Tag Archives: church and state

A Christian Nation?

Recently, I enjoyed a healthy debate with a friend of mine who claimed that ours is a Christian nation, thus we ought to be comfortable with blurring the lines between church and state such as displaying the ten commandments in courtrooms, promoting school prayer, and praying at government-sponsored events like school board meetings and high school football games. The basis of her argument is simply that our founding fathers were Christian and the evidence of their faith is easily revealed by their many references to God in all our founding documents. She went on to argue that taking Christianity out of these public institutions is to chisel away at the core beliefs of our nation.

Our debate was not about the existence of God, the delights of Christianity, or the blessings of spirituality.  We stayed focused on the line between church and state, mostly.

I asked what ought to be done with the non-Christians: the Muslim, the atheist, the Jew, etc.  She said that non-believers still have access to everything that America provides for all of its citizens: civil rights and liberties, presumption of innocence in a court of law, a free public education, bill of rights stuff like having guns and screaming at trees, ambulances that show up when you call 911, the right to vote, and so forth and so on. No citizen is denied the bounty of our nation because of their beliefs.

She asked me if I could think of one legal right or privilege denied to the non-Christian in our nation. Certainly, I replied, there are none. Every citizen is afforded the same rights and privileges under the law.

She continued by stating quite eloquently that this nation is clearly a Christian nation – that most of our citizens are Christian, that our founding fathers practiced Christianity, and they even took steps to ensure that we, the people, suffered no threat to the freedom of religion, and that our worship may not be trampled upon by an oppressive government. Therefore, any effort to censure public prayer, the public display of scripture, or similar expressions of belief ought to be considered a violation of our rights.

She asked me if it was fair that a majority of people be denied their ability to worship as they please because a few among us do not believe as the majority do.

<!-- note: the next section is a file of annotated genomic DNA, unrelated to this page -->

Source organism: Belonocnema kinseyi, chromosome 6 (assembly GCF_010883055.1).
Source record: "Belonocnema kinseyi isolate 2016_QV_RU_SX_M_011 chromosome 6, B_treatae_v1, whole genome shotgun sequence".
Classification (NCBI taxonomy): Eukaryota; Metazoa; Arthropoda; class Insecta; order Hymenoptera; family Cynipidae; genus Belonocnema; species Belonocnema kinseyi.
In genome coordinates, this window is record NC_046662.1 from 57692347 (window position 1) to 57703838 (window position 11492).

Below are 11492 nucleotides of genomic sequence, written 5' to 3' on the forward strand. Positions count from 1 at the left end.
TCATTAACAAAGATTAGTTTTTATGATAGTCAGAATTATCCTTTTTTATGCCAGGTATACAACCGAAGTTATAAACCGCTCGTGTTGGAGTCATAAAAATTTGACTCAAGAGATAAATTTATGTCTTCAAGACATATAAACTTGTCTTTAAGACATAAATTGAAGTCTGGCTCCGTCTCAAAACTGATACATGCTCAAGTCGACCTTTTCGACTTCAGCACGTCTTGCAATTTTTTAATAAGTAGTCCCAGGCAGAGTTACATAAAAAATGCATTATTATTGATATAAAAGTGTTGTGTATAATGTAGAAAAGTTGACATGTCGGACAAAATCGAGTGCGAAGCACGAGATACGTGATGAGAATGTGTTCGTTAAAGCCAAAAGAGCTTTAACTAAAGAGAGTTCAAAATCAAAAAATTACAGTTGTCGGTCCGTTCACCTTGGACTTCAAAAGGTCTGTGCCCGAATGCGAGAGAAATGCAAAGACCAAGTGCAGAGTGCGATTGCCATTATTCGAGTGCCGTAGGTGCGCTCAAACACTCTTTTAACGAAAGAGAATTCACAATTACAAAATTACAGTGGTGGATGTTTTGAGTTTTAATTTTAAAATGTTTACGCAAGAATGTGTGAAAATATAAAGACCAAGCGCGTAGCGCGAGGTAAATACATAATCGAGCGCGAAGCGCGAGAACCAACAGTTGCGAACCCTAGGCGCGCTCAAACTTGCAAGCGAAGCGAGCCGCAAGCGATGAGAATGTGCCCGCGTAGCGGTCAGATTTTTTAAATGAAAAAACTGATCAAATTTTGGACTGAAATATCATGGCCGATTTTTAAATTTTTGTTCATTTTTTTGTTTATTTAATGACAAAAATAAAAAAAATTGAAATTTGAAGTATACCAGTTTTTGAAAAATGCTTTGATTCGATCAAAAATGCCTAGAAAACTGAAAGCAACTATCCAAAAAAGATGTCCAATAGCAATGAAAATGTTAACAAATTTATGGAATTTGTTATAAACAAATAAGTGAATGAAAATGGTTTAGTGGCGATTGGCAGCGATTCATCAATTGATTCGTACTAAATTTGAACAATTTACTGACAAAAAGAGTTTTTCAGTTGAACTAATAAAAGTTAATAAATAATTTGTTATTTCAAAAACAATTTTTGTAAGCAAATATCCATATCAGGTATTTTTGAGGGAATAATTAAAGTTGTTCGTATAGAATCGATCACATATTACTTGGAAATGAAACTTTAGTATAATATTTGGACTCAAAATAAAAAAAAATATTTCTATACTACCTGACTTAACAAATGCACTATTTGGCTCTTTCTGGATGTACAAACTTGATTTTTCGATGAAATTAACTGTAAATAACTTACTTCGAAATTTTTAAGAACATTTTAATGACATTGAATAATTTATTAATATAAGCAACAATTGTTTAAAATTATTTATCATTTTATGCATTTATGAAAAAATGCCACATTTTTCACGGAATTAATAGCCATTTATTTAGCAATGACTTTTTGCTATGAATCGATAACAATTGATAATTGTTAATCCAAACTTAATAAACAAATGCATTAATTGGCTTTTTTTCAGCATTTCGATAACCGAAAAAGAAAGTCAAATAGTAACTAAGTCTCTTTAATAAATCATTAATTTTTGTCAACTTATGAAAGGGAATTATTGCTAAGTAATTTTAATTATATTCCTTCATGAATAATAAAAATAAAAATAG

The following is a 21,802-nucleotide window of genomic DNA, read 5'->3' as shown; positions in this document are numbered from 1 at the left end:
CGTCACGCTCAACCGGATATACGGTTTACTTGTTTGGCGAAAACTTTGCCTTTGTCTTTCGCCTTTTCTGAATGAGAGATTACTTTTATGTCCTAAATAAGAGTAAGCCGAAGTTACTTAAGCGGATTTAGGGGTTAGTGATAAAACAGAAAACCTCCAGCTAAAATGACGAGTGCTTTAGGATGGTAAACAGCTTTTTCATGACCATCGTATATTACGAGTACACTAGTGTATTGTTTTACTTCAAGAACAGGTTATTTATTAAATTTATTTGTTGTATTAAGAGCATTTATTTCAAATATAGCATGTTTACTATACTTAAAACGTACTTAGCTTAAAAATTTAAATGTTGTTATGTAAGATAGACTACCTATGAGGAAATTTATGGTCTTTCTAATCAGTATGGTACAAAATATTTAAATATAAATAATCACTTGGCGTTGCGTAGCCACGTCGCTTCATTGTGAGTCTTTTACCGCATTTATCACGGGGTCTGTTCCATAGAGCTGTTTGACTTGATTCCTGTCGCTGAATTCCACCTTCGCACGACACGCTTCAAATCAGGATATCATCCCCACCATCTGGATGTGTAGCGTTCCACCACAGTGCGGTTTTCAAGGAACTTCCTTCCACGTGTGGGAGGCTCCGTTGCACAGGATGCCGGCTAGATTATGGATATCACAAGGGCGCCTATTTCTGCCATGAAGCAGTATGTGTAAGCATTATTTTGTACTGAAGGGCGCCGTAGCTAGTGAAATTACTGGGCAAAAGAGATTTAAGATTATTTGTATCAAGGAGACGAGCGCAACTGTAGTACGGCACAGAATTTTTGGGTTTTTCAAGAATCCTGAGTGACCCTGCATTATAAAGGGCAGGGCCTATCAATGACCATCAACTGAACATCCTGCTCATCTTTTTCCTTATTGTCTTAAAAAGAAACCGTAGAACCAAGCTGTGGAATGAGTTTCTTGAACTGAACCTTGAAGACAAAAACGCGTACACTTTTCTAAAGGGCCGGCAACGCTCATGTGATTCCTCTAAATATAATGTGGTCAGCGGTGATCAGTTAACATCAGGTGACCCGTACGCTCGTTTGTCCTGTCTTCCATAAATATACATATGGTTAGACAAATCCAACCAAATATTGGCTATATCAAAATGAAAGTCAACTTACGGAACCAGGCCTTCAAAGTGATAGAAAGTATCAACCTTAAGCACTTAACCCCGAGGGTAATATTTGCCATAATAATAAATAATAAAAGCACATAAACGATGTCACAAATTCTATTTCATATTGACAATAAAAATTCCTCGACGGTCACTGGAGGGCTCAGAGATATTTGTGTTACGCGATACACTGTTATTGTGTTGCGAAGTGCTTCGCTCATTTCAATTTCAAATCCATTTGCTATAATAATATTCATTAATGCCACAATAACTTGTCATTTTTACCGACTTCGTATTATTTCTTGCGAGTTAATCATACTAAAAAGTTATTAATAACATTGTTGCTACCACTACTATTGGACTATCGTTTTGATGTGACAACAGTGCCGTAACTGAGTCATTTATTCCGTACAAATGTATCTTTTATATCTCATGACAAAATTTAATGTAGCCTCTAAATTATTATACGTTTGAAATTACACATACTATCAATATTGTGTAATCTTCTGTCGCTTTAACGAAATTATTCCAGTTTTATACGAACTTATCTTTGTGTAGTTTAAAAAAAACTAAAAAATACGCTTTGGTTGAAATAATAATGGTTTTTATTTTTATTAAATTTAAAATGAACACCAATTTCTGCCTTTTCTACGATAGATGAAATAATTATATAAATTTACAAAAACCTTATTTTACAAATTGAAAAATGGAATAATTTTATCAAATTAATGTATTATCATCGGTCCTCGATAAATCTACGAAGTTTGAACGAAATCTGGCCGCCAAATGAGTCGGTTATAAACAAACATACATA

She noted that the vast majority of people in that football stadium, in those school board meetings, in those courtrooms are Christians – and since this nation was founded as a Christian nation, and since the majority of us are Christian, we should affirm and celebrate our national religion and express it publicly and frequently.

I, having listened and pondered her words, asked her if ours was also a White nation.

A White nation? She replied, stunned.

A White nation, I said. We are a nation with a White majority, founded by White men who owned slaves, with guiding documents that repeatedly reference slavery, and we deny no rights or privileges to non-Whites in our laws and practices. Why shouldn’t we get on public address systems and celebrate our Whiteness? Why shouldn’t we be able to affirm how great it is to be White at football games and school board meetings. How about posting in every courtroom the top ten reasons why being White is really, really awesome?

She understood that my example was tongue-in-cheek, but played my game anyway.

Being White is not a choice, she argued. You are born that way. You can’t change it. Religion is something you choose, or at least it’s something you could change if you wanted.

So religion is a choice?

Indeed, it is.

Something you choose? I asked.

Yes, of course.

And if you make the correct choice, you get all sorts of bonuses (like judges and teachers and elected officials and referees who clearly take your side from the get-go), but if you make the incorrect choice, you only get the basic package (like the right to vote and scream at trees), but the impartiality of your court case, your complaint to the city council or school board, or even your football game might be a little iffy if you reveal that you aren’t a Christian.

She stopped me in my tracks. Just because an elected official posts the ten commandments, for example, doesn’t mean that he would be biased against non-Christians, she said.

What if a judge posting a sign in his courtroom that said “I love attractive blondes with large breasts” but when confronted about it assured everyone that he could remain impartial in the trial of Pamela Anderson v. Susan Boyle. Do you think he could be completely impartial?

Of course not! Why the hell would he be dumb enough to post a sign like that, she stammered.

Because the majority of Americans choose to worship attractive blondes with large breasts, I replied.

But I don’t have the choice to be blonde or have big breasts, she argued!

You do in America, I said with a smile.


Being in the “majority” might make it easier to deny others their freedoms, but it doesn’t make it right. Let’s reconsider whether it’s necessary for our courts, our classrooms, and our public spaces to declare a preference for one thing while promising impartiality for its opposite. Doing so doesn’t deny you your rights, it restores them for those whom you serve under an oath of impartiality. If we really believe in freedom and justice for all, let’s eliminate the signs and chants that are little more than asterisks on the Bill of Rights. It might be true that we COULD change if we wanted to please the majority, but it ought not to be a requirement for justice in America – be it breasts or beliefs.